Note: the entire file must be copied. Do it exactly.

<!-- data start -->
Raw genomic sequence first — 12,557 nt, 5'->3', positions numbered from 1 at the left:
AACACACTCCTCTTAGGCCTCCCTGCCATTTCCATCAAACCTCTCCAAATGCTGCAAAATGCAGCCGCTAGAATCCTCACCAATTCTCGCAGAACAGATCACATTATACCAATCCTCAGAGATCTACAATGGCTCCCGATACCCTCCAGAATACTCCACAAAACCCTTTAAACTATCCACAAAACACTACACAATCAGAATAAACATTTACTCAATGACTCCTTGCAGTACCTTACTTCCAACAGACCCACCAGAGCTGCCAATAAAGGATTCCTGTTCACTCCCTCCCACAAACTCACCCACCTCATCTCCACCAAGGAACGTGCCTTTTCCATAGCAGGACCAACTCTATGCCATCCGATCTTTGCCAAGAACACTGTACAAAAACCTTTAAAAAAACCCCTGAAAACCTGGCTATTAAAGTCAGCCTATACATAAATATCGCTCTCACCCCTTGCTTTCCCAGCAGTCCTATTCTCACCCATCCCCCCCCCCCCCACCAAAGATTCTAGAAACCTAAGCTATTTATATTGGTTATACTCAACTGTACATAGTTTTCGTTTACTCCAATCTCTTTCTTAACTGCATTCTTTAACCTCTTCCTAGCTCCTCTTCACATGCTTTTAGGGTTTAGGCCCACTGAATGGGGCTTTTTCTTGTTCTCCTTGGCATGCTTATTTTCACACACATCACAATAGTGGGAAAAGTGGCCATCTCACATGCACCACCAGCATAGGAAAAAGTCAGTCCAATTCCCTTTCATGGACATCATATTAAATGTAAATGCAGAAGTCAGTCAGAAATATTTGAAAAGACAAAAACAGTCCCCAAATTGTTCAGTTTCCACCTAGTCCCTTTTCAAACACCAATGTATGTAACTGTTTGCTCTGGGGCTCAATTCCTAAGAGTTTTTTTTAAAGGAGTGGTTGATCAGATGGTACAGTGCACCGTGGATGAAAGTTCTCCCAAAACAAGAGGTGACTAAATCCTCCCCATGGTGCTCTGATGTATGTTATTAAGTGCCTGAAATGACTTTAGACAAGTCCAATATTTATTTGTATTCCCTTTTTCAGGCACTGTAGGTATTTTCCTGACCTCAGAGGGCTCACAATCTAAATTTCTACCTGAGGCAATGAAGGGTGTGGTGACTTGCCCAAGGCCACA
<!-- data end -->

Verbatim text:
Raw genomic sequence first — 12,557 nt, 5'->3', positions numbered from 1 at the left:
AACACACTCCTCTTAGGCCTCCCTGCCATTTCCATCAAACCTCTCCAAATGCTGCAAAATGCAGCCGCTAGAATCCTCACCAATTCTCGCAGAACAGATCACATTATACCAATCCTCAGAGATCTACAATGGCTCCCGATACCCTCCAGAATACTCCACAAAACCCTTTAAACTATCCACAAAACACTACACAATCAGAATAAACATTTACTCAATGACTCCTTGCAGTACCTTACTTCCAACAGACCCACCAGAGCTGCCAATAAAGGATTCCTGTTCACTCCCTCCCACAAACTCACCCACCTCATCTCCACCAAGGAACGTGCCTTTTCCATAGCAGGACCAACTCTATGCCATCCGATCTTTGCCAAGAACACTGTACAAAAACCTTTAAAAAAACCCCTGAAAACCTGGCTATTAAAGTCAGCCTATACATAAATATCGCTCTCACCCCTTGCTTTCCCAGCAGTCCTATTCTCACCCATCCCCCCCCCCCCCACCAAAGATTCTAGAAACCTAAGCTATTTATATTGGTTATACTCAACTGTACATAGTTTTCGTTTACTCCAATCTCTTTCTTAACTGCATTCTTTAACCTCTTCCTAGCTCCTCTTCACATGCTTTTAGGGTTTAGGCCCACTGAATGGGGCTTTTTCTTGTTCTCCTTGGCATGCTTATTTTCACACACATCACAATAGTGGGAAAAGTGGCCATCTCACATGCACCACCAGCATAGGAAAAAGTCAGTCCAATTCCCTTTCATGGACATCATATTAAATGTAAATGCAGAAGTCAGTCAGAAATATTTGAAAAGACAAAAACAGTCCCCAAATTGTTCAGTTTCCACCTAGTCCCTTTTCAAACACCAATGTATGTAACTGTTTGCTCTGGGGCTCAATTCCTAAGAGTTTTTTTTAAAGGAGTGGTTGATCAGATGGTACAGTGCACCGTGGATGAAAGTTCTCCCAAAACAAGAGGTGACTAAATCCTCCCCATGGTGCTCTGATGTATGTTATTAAGTGCCTGAAATGACTTTAGACAAGTCCAATATTTATTTGTATTCCCTTTTTCAGGCACTGTAGGTATTTTCCTGACCTCAGAGGGCTCACAATCTAAATTTCTACCTGAGGCAATGAAGGGTGTGGTGACTTGCCCAAGGCCACA